for early intervention. NSF contributors: David Cass (Cooktown), David Cook (Douglas), Paul
Aubin, (CAREFISH, Cairns), Kim Martin (Rockhampton), Lance Murray (Mackay). Editor: David
Cook, 62pp. Publ. online by Fishers for Conservation:
Minister, we sincerely hope you will give the above your close consideration. We look forward to your
continuing to make improvements to the ECIFF until sustainability at improved stock levels is achieved. We
are convinced the economic gains from this in the medium term would soon outweigh the short term costs
and provide excellent flow-on benefits to fishing, tourism and communities in general.
David C Cook
Over/ Plate 1 Species netted in pre-spawning aggregations in World Heritage GBRMP waters
Plate 2 Flier/Poster: Warning, Recreational drag netting kills young fish!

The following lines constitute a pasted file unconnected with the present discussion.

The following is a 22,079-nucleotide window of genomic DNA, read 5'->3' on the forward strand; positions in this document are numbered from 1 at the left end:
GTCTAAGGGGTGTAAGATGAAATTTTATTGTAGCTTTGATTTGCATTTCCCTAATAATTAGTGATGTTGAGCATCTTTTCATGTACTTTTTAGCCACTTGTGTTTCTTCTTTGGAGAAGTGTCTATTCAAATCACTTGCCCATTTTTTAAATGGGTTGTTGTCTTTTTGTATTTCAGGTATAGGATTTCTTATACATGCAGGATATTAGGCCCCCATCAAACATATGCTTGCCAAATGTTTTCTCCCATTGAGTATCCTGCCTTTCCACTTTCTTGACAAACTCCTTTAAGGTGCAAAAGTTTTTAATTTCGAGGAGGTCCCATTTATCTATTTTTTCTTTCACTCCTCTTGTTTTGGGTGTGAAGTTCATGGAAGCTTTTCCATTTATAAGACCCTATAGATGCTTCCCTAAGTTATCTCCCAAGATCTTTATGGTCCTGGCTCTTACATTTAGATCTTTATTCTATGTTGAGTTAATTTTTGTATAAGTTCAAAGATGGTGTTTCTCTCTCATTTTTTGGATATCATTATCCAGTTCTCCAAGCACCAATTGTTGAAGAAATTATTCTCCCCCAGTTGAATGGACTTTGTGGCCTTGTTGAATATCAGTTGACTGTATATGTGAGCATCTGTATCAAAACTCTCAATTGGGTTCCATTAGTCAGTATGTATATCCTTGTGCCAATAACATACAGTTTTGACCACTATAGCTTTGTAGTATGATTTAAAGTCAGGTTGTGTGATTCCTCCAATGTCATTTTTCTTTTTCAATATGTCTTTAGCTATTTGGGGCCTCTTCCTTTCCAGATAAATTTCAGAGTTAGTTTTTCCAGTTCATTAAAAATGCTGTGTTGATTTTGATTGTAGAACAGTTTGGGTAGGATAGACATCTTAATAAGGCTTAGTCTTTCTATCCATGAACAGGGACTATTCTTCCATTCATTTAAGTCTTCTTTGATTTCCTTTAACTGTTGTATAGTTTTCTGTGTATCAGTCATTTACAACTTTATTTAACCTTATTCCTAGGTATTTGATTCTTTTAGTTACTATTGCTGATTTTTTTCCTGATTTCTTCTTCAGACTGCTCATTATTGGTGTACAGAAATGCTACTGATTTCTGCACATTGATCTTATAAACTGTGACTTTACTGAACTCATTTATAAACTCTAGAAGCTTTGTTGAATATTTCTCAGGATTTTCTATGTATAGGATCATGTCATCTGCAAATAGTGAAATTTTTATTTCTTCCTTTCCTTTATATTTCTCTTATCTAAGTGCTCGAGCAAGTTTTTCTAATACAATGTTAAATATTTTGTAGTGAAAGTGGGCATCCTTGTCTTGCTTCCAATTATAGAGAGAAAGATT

Cc: various networks
Plate 1: A selection of four Species netted in World Heritage, Great Barrier Reef Marine Park
inshore waters whilst in spawning aggregations. Photographs by David Cook
Grey mackerel (above) in the Douglas Region were rapidly depleted by gillnetting of pre-spawning aggregations
Queenfish were once discarded in tonnes by mackerel netters and have dropped to a fraction of their former numbers
Runs of Blue threadfin (above) are now much smaller than ever
NB: This fish was netted at the beginning of the barramundi season with half formed roe indicating spawning
would have taken place outside of the barramundi closure. King Threadfin mature as females at about 80cm
to 1 metre in length at around 6 yrs of age. Prior to this they have been sexually active mature males at risk
of being netted in spawning runs. They also live in closed, localised populations restricted to given estuaries
systems and their surrounding turbid waters. They are therefore at medium to high risk of being fished to
commercial and even local extinction under the current ECIFF management regime.
Plate 2: Flier/poster produced in the Douglas Region in response to concerns over the
inevitable casualties of juvenile commercial/sports fish as bycatch during recreational drag
netting, usually “for a feed of prawns”. High resolution copy of flier may be downloaded from: